Rating: 3.71 stars
21 Ratings
  • 5 star values: 6
  • 4 star values: 6
  • 3 star values: 7
  • 2 star values: 1
  • 1 star values: 1

This dessert is as sweetly comforting as pulling on a sweater on the first chilly fall day. It features cinnamon dumplings that are generously drizzled with warm, golden apple-cider syrup. They're easy to make: Just drop dough into a simmering sugar-cider mixture. These are best served warm with a cool dollop of creme fraiche.

Martha Stewart Living, September 2005

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Credit: Lisa Hubbard

Recipe Summary test

Servings:
6
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Ingredients

Ingredient Checklist

Directions

Instructions Checklist
  • Sift flour, baking powder, cinnamon, and salt in a medium bowl; set aside. Stir together sugar and 3/4 cup water in a large saucepan over medium heat. Cook, without stirring, until sugar begins to melt and turn light amber, about 14 minutes. Continue to cook, stirring occasionally, until sugar has melted and mixture turns medium amber, about 2 minutes more.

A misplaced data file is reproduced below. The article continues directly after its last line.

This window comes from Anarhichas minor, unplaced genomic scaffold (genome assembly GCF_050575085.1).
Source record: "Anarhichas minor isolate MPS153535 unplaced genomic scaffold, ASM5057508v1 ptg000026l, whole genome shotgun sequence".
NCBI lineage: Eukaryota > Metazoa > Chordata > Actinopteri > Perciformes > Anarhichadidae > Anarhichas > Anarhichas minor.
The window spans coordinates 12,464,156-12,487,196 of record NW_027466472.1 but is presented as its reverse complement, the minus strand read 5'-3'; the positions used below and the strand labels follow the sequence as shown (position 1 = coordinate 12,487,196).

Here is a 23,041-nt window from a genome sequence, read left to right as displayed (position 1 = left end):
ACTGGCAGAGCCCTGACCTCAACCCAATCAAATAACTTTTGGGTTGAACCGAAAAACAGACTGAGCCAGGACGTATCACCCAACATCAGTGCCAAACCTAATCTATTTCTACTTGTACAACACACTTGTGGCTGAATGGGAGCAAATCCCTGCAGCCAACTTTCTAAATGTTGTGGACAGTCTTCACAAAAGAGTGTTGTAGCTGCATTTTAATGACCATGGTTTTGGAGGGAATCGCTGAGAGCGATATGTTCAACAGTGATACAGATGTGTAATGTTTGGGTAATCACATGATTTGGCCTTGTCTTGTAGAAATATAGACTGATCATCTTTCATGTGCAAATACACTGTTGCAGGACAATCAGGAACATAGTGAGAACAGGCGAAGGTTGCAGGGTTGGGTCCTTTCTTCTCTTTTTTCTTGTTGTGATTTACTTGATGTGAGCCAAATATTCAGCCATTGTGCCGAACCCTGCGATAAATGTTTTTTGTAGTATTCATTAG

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  • Meanwhile, work butter into the flour mixture using your fingers or a pastry blender until flour is incorporated but mixture is still crumbly. Whisk together egg, egg yolk, and milk in a medium bowl. Form a well in the center of flour mixture; pour in egg mixture. Stir gently with a fork until combined.

  • Remove sugar mixture from heat; slowly whisk in cider. Return to heat; bring to a simmer. Using your hands or a small spoon, divide the dough evenly into 12 pieces, and roll into balls about 1 1/2 inches in diameter. Carefully drop 6 balls of dough into the simmering cider syrup. Cook, turning once or twice to coat fully, until dumplings have tripled in size and are deep golden brown, about 20 minutes. Using a slotted spoon, transfer dumplings to a platter, and cover. Repeat with remaining balls of dough. Divide dumplings among 6 bowls, and drizzle with the remaining cider syrup. Serve with creme fraiche.

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Reviews (1)

21 Ratings
  • 5 star values: 6
  • 4 star values: 6
  • 3 star values: 7
  • 2 star values: 1
  • 1 star values: 1
Rating: Unrated
11/22/2016
OK. We've tried this twice. Both times, as the sugar has been on the stove top for about 15 minutes, the water seems to disappear and the sugar blows up into this hard, lumpy crystallization. Help!